A differently-abled woman died in the UK after having all her teeth removed by a dentist at an NHS trust criticised for its "drastic" full extractions from other vulnerable patients.
Rachel Johnston underwent the operation in October after it was deemed necessary because of severe tooth decay. The procedure was carried out by the community dental service in Worcestershire.
But the 49-year-old collapsed hours after being discharged and spent days on a life-support machine in hospital, before her devastated family in November were told medics could not do any more to save her, the BBC reported.
Two more families have told the BBC of their concerns with the service after their sons had the same "extreme" treatment without their knowledge.
In both cases, they were expecting their sons, who have learning disabilities, to have a small number of teeth removed but were left shocked when they emerged from the operating theatre with no teeth left.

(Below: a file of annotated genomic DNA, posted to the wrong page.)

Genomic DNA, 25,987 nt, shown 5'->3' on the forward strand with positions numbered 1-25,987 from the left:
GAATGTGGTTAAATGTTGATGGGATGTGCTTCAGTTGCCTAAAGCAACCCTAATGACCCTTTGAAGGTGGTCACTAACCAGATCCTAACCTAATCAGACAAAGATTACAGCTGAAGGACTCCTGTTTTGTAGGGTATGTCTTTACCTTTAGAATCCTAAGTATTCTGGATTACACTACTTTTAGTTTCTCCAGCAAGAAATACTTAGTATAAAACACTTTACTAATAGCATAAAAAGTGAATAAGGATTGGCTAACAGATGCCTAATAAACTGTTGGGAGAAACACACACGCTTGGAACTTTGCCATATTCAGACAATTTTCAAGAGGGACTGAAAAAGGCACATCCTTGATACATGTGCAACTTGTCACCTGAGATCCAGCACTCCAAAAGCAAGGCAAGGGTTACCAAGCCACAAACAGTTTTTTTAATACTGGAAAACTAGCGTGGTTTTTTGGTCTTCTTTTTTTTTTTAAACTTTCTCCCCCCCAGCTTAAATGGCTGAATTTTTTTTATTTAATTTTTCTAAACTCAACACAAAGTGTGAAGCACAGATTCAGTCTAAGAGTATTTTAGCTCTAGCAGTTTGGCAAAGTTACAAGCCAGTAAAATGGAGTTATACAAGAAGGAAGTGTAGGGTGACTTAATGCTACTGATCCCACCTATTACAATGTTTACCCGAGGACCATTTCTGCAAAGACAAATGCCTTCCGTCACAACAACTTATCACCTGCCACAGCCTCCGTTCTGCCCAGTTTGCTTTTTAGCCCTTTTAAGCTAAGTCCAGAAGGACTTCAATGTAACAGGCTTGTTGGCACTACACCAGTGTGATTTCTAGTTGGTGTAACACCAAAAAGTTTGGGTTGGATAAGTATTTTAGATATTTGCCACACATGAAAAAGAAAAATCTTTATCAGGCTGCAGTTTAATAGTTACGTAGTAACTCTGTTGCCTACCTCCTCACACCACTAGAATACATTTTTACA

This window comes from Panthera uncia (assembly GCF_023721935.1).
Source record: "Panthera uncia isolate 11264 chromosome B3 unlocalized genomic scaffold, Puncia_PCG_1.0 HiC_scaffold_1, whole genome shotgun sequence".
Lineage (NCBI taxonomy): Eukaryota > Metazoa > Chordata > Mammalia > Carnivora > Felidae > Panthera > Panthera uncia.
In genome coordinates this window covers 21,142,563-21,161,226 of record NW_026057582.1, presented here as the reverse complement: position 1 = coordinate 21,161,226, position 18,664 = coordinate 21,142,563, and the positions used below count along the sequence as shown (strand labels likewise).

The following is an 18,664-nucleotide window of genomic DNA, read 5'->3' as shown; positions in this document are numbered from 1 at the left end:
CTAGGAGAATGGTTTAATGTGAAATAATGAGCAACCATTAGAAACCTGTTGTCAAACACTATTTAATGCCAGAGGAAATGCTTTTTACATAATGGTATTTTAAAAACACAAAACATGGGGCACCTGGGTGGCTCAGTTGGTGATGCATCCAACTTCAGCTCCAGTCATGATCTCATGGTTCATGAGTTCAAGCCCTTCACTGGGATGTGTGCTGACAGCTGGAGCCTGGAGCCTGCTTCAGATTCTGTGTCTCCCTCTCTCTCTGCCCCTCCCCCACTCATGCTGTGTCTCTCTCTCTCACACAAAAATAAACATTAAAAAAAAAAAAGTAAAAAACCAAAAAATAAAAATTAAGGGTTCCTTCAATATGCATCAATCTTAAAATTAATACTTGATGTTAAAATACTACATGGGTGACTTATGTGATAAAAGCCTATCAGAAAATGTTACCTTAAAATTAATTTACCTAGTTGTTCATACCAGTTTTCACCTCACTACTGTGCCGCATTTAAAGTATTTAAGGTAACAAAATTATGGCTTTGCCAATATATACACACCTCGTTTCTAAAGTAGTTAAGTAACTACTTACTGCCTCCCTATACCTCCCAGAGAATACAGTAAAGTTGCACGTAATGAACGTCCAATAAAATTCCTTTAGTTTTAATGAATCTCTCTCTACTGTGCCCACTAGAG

Worcestershire Health and Care NHS Trust, which runs the dental service, insisted it followed the correct procedures for vulnerable patients, while the three Worcestershire clinical commissioning groups are investigating Johnston's death.
Campaigners have said they are often told of poor communication between disabled patients and their families, and that dentists should intervene earlier to avoid taking out every tooth in a person's mouth.
"There should never be a situation where such extreme treatment comes as a surprise," said Sarah Coleman, from Mencap, a charity based in the UK that works with people with a learning disability.
The National Health Service (NHS) is the publicly funded national healthcare system that runs community dental services around the UK to look after people who find going to the dentist difficult.
Dentists must obtain informed consent before carrying out treatment.